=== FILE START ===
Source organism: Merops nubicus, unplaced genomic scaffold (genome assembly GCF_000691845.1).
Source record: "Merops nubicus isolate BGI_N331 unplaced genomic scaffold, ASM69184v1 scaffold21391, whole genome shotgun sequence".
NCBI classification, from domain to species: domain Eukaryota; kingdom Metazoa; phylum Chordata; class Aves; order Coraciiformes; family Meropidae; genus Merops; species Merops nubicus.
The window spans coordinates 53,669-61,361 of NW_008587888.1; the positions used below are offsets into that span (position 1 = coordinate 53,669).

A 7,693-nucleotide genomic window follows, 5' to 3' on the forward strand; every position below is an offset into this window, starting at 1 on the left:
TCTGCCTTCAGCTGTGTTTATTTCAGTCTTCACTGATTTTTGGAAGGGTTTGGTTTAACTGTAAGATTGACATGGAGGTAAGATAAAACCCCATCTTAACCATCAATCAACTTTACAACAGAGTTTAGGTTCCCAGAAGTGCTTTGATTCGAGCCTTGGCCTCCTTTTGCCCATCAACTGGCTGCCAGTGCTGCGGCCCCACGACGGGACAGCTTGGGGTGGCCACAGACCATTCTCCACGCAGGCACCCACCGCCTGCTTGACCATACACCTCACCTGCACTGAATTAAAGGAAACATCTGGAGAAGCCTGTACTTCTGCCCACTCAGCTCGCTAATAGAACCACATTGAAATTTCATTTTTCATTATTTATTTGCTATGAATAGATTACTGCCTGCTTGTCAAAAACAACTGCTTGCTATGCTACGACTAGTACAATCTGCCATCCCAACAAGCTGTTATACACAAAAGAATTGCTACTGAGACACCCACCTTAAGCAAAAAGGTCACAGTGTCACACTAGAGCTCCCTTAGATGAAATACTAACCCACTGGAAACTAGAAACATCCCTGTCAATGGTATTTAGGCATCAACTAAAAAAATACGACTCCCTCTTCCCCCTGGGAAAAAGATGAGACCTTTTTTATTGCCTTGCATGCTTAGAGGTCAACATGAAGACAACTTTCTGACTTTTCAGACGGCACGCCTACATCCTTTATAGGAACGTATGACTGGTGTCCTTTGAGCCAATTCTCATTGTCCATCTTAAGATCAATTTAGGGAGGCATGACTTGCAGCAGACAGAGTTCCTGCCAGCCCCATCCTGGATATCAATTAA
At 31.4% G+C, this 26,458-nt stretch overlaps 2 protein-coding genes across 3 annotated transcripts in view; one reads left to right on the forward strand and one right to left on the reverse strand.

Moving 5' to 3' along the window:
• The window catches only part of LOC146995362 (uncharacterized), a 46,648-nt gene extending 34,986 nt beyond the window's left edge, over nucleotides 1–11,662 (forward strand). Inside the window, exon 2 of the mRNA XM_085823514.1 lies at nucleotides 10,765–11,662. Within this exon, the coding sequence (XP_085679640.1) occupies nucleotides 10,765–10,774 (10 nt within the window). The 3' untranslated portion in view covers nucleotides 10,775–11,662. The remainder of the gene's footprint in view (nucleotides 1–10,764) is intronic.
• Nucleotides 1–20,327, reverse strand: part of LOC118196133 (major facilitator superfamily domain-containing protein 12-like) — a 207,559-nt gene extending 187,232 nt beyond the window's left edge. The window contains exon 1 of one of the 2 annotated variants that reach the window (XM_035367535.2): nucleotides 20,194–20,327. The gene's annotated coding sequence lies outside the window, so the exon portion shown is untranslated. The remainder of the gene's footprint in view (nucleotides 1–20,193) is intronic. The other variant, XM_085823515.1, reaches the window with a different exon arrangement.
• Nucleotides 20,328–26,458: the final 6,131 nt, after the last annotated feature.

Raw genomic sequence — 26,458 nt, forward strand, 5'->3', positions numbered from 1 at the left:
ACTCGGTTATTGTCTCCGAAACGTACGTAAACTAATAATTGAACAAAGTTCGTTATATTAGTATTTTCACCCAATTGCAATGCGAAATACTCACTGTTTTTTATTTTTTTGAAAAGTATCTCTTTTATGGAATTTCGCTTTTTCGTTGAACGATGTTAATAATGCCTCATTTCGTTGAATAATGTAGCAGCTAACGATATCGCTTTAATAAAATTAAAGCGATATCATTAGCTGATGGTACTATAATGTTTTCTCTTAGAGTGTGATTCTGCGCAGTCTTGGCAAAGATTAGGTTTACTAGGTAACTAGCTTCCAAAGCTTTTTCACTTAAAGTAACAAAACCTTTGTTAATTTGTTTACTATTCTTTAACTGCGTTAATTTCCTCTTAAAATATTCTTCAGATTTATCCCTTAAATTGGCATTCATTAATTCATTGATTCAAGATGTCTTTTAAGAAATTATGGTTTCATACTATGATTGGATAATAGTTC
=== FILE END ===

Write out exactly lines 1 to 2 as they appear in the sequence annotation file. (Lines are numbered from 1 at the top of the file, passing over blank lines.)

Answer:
Source organism: Merops nubicus, unplaced genomic scaffold (genome assembly GCF_000691845.1).
Source record: "Merops nubicus isolate BGI_N331 unplaced genomic scaffold, ASM69184v1 scaffold21391, whole genome shotgun sequence".